If there is one thing I found living with two food allergies, it’s that you have little control over what goes on your plate when eating out.
That first step – the acknowledgment and understanding of your allergy by restaurant staff – is paramount. Without that, it can all go wrong, and I had many experiences in these situations. If I had gone through this, then thousands of other people with food allergies had probably too, and I didn’t need any more convincing that this needed addressing.
Traveling more responsibly when you have an allergy
Allergy translation cards exist, but they are expensive when you are traveling every year.
I also found the allergy cards were not personalized to my allergy. They also didn’t contain the phrases I wanted to communicate. Everybody’s allergy is different.
I also didn’t want to spend $8-$15 on a new card every time I went to a new country. So I arranged the translation myself. I would ask the hotel reception staff to kindly translate key phrases.
Tôi bị dị ứng với Trứng (Lòng trắng, lòng đỏ, bột trứng) rất nặng. I have a severe allergy to eggs (egg white, egg yolk, egg powder)
I would then use the translation every time I went to a restaurant for the remainder of my trip.
It was a game-changer, you can’t get more straightforward than personal allergy warnings written on a piece of paper. There was a lesser chance of miscommunication – the staff could read and understand my allergy in under 30 seconds. It gave me a huge relief. The anxiety I would typically get trying to vocalize my allergy in a foreign language was gone.
It’s essential to note that showing someone translated text of your allergy, doesn’t guarantee your food is allergen-free. It helps in getting someone to understand your medical condition. However, there any still many things out of your control when you’re not the one preparing your food.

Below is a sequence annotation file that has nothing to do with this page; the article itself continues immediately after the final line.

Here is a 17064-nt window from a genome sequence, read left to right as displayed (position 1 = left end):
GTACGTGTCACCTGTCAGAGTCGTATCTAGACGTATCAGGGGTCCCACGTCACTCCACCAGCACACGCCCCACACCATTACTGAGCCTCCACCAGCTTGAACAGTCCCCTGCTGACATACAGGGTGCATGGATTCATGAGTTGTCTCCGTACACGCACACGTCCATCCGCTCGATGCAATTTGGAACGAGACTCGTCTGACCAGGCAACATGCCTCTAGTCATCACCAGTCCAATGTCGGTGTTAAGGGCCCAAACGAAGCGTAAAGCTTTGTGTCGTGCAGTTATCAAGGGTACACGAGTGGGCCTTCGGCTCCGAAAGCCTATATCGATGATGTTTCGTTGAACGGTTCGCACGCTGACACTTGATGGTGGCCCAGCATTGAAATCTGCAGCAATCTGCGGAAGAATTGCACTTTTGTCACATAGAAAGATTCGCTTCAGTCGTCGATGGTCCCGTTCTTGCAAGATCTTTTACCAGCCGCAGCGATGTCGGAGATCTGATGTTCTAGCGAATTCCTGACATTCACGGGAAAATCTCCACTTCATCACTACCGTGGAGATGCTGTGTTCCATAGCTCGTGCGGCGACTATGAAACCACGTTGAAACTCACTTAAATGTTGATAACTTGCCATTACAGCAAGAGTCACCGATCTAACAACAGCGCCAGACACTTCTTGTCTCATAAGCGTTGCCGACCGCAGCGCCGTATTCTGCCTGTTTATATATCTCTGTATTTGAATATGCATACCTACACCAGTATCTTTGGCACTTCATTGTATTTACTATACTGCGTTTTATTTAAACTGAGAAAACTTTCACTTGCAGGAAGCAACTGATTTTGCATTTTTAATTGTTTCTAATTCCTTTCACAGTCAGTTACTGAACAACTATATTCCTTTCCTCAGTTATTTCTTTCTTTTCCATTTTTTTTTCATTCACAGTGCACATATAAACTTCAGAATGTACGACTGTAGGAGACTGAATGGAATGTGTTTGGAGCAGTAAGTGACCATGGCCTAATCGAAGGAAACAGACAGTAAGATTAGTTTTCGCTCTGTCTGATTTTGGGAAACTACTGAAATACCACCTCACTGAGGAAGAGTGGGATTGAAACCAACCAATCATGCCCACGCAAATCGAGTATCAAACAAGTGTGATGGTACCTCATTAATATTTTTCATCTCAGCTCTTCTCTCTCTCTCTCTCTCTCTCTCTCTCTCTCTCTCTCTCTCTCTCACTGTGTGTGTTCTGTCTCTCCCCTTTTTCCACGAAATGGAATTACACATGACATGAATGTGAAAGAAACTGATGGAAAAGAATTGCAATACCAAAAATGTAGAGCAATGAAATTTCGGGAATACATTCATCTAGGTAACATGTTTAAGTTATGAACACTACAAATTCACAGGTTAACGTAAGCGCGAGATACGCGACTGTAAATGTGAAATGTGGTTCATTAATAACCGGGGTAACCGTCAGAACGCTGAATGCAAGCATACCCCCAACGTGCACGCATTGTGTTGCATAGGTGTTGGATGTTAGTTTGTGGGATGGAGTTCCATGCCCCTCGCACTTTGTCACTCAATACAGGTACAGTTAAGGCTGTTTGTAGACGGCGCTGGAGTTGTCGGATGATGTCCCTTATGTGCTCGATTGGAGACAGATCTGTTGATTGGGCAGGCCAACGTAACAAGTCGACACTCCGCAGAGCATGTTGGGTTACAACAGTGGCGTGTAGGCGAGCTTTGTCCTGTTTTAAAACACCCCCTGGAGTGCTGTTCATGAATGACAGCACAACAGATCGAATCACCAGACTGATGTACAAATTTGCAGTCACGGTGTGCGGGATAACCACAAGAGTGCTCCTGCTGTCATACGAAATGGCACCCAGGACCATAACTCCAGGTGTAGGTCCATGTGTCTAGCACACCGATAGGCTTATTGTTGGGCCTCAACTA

You know your allergy better than anyone else, and only you can weigh-up that risk.
Can I change the way we travel?
If a translation of my allergy made such a difference to me, then why couldn’t other people benefit from this?
After this eureka moment, I rushed back to my hotel. There I jotted down an idea of a website and app showing different translations for every allergen. I’ve now shown enough translations for my allergy to know it has to be as simple as having a pristine piece of paper ready. This small piece of paper, however, would contain over 300 translations that you could use in any country.
This was a massive change for those of us traveling with a food allergy.
When I got to the UK, It took me a couple of weeks to hire many remote freelance translators. Then they translated hundreds of different phrases for me. There are so many from think, French, German, Japanese to all the different languages spoken in India.
I’ve gone through life believing my food allergy is specific to me. I hadn’t put much thought into how other people live with theirs.
This is what led me to want to build Allergy Abroad as a place where anyone can get free allergy translation. I’ve already had one parent email me saying they’ve used the translations to help with their children who have food allergies.
To me, that’s huge.
There is a ton of community support and information out there. You’re not alone now.
Two places I recommend are twitter, I’ve met so many people on twitter sharing support and advice for people with food allergies. If you want to seek medical help in addition to speaking to your doctor, then I highly recommend the NHS allergy section, there is a ton of useful guidance on their website.
Allergy Abroad doesn’t solve all the problems with having a food allergy. Still, if it prevents just one person from an allergic reaction unnecessarily or just gives a bit of relief from allergy anxiety, then that’s a win.
Traveling with a food allergy is a challenge, but should never hold you back from experiencing new things. How you prepare yourself and protect yourself is crucial. Try to inform yourself as much as possible, talk to other people with food allergies, speak to your doctor. It takes time. Empowering yourself with this knowledge will make it all worthwhile. When you find yourself in a cafe in Hanoi, thousands of miles away, you’ll wonder why you didn’t leave sooner.
Have a good tip on traveling with a food allergy? Let us know in the comments!